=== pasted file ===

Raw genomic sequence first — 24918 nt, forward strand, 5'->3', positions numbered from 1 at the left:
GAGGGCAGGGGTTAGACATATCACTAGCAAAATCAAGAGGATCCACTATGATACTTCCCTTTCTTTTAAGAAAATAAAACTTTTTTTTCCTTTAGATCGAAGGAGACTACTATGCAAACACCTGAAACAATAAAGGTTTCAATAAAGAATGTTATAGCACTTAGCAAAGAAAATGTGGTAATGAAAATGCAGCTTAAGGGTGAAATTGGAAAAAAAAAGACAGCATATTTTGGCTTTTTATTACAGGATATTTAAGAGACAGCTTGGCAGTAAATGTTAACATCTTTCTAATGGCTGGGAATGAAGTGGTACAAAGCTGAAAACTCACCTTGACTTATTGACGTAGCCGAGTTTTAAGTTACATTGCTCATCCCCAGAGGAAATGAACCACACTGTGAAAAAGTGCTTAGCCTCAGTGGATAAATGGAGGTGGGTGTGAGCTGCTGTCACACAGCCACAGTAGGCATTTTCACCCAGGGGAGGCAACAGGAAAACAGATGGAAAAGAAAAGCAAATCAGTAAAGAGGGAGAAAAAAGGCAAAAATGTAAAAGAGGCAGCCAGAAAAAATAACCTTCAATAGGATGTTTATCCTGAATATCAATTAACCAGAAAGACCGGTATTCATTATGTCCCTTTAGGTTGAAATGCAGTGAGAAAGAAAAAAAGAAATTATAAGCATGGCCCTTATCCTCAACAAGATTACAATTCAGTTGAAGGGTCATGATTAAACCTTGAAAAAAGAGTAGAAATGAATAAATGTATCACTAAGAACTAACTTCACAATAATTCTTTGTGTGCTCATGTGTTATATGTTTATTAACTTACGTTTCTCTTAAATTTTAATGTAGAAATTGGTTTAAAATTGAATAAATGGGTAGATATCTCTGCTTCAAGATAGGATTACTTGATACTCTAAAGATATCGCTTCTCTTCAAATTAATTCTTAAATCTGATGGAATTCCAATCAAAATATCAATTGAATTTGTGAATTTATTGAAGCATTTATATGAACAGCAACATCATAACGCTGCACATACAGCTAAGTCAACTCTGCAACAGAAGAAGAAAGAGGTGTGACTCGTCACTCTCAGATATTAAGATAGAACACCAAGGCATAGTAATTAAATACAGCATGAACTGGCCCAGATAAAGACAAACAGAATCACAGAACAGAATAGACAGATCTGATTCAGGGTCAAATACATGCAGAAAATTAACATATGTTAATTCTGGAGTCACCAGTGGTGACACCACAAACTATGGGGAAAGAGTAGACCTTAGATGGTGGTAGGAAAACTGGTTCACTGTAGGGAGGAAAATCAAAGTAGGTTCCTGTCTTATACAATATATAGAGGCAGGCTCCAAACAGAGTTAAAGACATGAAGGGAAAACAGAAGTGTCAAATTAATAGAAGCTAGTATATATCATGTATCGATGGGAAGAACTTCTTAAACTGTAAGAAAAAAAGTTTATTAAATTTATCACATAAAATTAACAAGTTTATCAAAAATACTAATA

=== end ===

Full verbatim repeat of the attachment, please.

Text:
Raw genomic sequence first — 24918 nt, forward strand, 5'->3', positions numbered from 1 at the left:
GAGGGCAGGGGTTAGACATATCACTAGCAAAATCAAGAGGATCCACTATGATACTTCCCTTTCTTTTAAGAAAATAAAACTTTTTTTTCCTTTAGATCGAAGGAGACTACTATGCAAACACCTGAAACAATAAAGGTTTCAATAAAGAATGTTATAGCACTTAGCAAAGAAAATGTGGTAATGAAAATGCAGCTTAAGGGTGAAATTGGAAAAAAAAAGACAGCATATTTTGGCTTTTTATTACAGGATATTTAAGAGACAGCTTGGCAGTAAATGTTAACATCTTTCTAATGGCTGGGAATGAAGTGGTACAAAGCTGAAAACTCACCTTGACTTATTGACGTAGCCGAGTTTTAAGTTACATTGCTCATCCCCAGAGGAAATGAACCACACTGTGAAAAAGTGCTTAGCCTCAGTGGATAAATGGAGGTGGGTGTGAGCTGCTGTCACACAGCCACAGTAGGCATTTTCACCCAGGGGAGGCAACAGGAAAACAGATGGAAAAGAAAAGCAAATCAGTAAAGAGGGAGAAAAAAGGCAAAAATGTAAAAGAGGCAGCCAGAAAAAATAACCTTCAATAGGATGTTTATCCTGAATATCAATTAACCAGAAAGACCGGTATTCATTATGTCCCTTTAGGTTGAAATGCAGTGAGAAAGAAAAAAAGAAATTATAAGCATGGCCCTTATCCTCAACAAGATTACAATTCAGTTGAAGGGTCATGATTAAACCTTGAAAAAAGAGTAGAAATGAATAAATGTATCACTAAGAACTAACTTCACAATAATTCTTTGTGTGCTCATGTGTTATATGTTTATTAACTTACGTTTCTCTTAAATTTTAATGTAGAAATTGGTTTAAAATTGAATAAATGGGTAGATATCTCTGCTTCAAGATAGGATTACTTGATACTCTAAAGATATCGCTTCTCTTCAAATTAATTCTTAAATCTGATGGAATTCCAATCAAAATATCAATTGAATTTGTGAATTTATTGAAGCATTTATATGAACAGCAACATCATAACGCTGCACATACAGCTAAGTCAACTCTGCAACAGAAGAAGAAAGAGGTGTGACTCGTCACTCTCAGATATTAAGATAGAACACCAAGGCATAGTAATTAAATACAGCATGAACTGGCCCAGATAAAGACAAACAGAATCACAGAACAGAATAGACAGATCTGATTCAGGGTCAAATACATGCAGAAAATTAACATATGTTAATTCTGGAGTCACCAGTGGTGACACCACAAACTATGGGGAAAGAGTAGACCTTAGATGGTGGTAGGAAAACTGGTTCACTGTAGGGAGGAAAATCAAAGTAGGTTCCTGTCTTATACAATATATAGAGGCAGGCTCCAAACAGAGTTAAAGACATGAAGGGAAAACAGAAGTGTCAAATTAATAGAAGCTAGTATATATCATGTATCGATGGGAAGAACTTCTTAAACTGTAAGAAAAAAAGTTTATTAAATTTATCACATAAAATTAACAAGTTTATCAAAAATACTAATA